Reflections on SOTU

Thanks to Woodrow Wilson, a man for which “humility” was a completely unknown concept, American presidents deliver annual speeches to Congress. The State of the Union addresses, which before Wilson’s presidency were written and distributed to legislators, serve as a reminder of our monarchic roots. For the concept of an executive proclaiming his will to the people and attempting to set a policy agenda would be quite familiar to kings and dictators of centuries past. It is disturbing enough that democratic citizens have to put up with such a charade; at the very least, it would be nice to be repaid with a speech that is at least marginally useful.

While the media made much of the unusual congeniality shown by our politicians (more on that later), lost was the fact that the speech itself was abysmal. Indeed, President Obama, the supreme orator, the master of the “teachable moment”, failed to teach at a moment when the words of an adult desperately needed to be heard by the American people.

The State of the Union was an opportunity lost for the president to start a serious discussion about the problems we face, the solutions offered by each party, and the costs and benefits associated with each argument. He could have then told us why he believed his party’s ideas were superior, allowing the public to seriously think about serious issues and make judgments based on the information provided. This is the benefit politicians provide to society-they argue about things like the deficit and foreign policy so that the rest of us can actually produce useful goods and services. It would seem to be their responsibility, thus, to give us an honest assessment of where the debate stands. President Obama should have done this in three specific policy arenas: fiscal (the deficit), education (public school funding), and foreign (status of operations in Iraq and Afghanistan).

Addressing fiscal policy, the president should have explained with extreme, frightful clarity the enormity of our deficit mess. (2011 debt alone is projected at $1.5 trillion dollars.) What does he plan on doing about it? What spending can and can’t be cut? What programs are potentially on the chopping block? How much money will these ideas save us, and how far do we have to go from there? And what will all this mean for Americans?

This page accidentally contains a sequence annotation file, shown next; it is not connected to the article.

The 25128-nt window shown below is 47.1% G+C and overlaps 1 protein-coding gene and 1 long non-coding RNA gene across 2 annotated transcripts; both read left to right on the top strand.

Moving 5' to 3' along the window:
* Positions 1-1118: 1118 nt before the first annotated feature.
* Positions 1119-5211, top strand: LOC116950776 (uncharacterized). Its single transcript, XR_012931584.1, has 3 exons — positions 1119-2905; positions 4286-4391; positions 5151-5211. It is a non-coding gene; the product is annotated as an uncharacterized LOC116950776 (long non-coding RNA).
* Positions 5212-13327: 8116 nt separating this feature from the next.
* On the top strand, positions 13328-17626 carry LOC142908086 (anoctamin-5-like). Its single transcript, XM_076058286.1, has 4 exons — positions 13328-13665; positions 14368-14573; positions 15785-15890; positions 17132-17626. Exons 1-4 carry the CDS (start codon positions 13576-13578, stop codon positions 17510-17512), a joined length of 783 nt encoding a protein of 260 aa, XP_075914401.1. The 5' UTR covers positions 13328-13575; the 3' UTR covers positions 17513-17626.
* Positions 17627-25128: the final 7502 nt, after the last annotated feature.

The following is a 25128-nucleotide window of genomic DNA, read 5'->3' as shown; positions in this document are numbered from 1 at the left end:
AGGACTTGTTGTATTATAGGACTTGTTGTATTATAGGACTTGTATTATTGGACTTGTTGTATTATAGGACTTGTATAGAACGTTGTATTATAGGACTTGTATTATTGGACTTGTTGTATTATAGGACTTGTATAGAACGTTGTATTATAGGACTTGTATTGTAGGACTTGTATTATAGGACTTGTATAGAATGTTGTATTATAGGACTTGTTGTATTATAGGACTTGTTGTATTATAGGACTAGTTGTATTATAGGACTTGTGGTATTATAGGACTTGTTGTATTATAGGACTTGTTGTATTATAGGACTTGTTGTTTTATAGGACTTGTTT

The president should have detailed the discussion around government control of education. Is the money being spent efficiently? If not, why, and can it be bettered? What role should parents have in school choice (i.e. charter schools)? Does it make sense for everyone to go to college? If not, will we eliminate or reduce government funded scholarships? What’s the situation with battles between teachers unions and state governments? Who’s right?

Finally, a president that owes his primary victory largely to a vote not to invade Iraq should explain why we’re still there. The president was adamantly opposed to the Iraq war, but troop withdrawals are constantly delayed. Why? Are there more serious issues in the country than we initially thought? As for Afghanistan-why are we sending more of our young men and women there? The decision to order our soldiers to fight and die is the most serious one a president makes. So why are they fighting and dying for a corrupt regime? Is al Qaeda still dependent on Afghanistan, or will we be chasing terrorists into other countries? And how long does this massive drawn out operation continue? Are we in a constant state of war?

The president’s answers to the above questions would likely not satisfy a libertarian such as myself. It would have been nice, however, to at least hear them seriously addressed. What we received Tuesday night was instead an incoherent speech rife with contradictions and deplete of any realistic assessments of…anything. President Obama subjected us to a rant about how the Chinese are taking all of our jobs, followed by a plea for more spending in green energy. Apparently global economics, but not government spending, is a zero sum game, in which Chinese jobs necessarily come at the expense of American jobs but government subsidies are cost free.

Much ballyhoo has been made over the tone of our political discourse. To that extent, the speech was a success. John McCain and John Kerry were just two of the many politicians who, like a boy and girl in a second grade class, had the courage to actually sit next to each other. Republicans and Democrats clapped together more often. And Joe Biden kept a straight face for over an hour!

As for the actual failings of our political discourse-the content-the SOTU was a resounding failure. Citizens not versed in politics now have no better understanding of the issues and the arguments than they did before, or if they do, its a false one. (For example, there is no choice between free trade and letting the Chinese take American jobs.) If we wanted this, we’d ask the cast of ESPN’s NFL Countdown to talk politics. Presumably, we don’t.

Here’s to hoping that the next SOTU will be the president’s best, as it may certainly be his last.

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